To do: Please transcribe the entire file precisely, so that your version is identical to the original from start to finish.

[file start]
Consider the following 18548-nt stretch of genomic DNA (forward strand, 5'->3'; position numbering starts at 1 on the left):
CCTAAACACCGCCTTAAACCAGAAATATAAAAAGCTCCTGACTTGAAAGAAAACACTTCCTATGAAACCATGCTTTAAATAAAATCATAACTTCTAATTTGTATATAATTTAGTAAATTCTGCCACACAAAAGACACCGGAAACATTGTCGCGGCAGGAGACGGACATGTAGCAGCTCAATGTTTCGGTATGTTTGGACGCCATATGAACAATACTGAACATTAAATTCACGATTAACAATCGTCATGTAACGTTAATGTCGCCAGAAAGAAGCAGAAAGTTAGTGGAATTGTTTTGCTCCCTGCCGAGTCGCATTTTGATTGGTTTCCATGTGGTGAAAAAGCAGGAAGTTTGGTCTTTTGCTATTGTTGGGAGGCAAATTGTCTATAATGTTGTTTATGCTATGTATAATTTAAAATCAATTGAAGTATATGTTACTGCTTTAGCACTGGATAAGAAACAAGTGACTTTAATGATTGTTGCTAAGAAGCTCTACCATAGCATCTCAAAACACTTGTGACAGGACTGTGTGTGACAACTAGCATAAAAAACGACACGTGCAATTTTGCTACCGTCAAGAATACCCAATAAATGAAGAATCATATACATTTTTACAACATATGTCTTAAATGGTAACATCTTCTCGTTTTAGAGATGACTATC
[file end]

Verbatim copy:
Consider the following 18548-nt stretch of genomic DNA (forward strand, 5'->3'; position numbering starts at 1 on the left):
CCTAAACACCGCCTTAAACCAGAAATATAAAAAGCTCCTGACTTGAAAGAAAACACTTCCTATGAAACCATGCTTTAAATAAAATCATAACTTCTAATTTGTATATAATTTAGTAAATTCTGCCACACAAAAGACACCGGAAACATTGTCGCGGCAGGAGACGGACATGTAGCAGCTCAATGTTTCGGTATGTTTGGACGCCATATGAACAATACTGAACATTAAATTCACGATTAACAATCGTCATGTAACGTTAATGTCGCCAGAAAGAAGCAGAAAGTTAGTGGAATTGTTTTGCTCCCTGCCGAGTCGCATTTTGATTGGTTTCCATGTGGTGAAAAAGCAGGAAGTTTGGTCTTTTGCTATTGTTGGGAGGCAAATTGTCTATAATGTTGTTTATGCTATGTATAATTTAAAATCAATTGAAGTATATGTTACTGCTTTAGCACTGGATAAGAAACAAGTGACTTTAATGATTGTTGCTAAGAAGCTCTACCATAGCATCTCAAAACACTTGTGACAGGACTGTGTGTGACAACTAGCATAAAAAACGACACGTGCAATTTTGCTACCGTCAAGAATACCCAATAAATGAAGAATCATATACATTTTTACAACATATGTCTTAAATGGTAACATCTTCTCGTTTTAGAGATGACTATC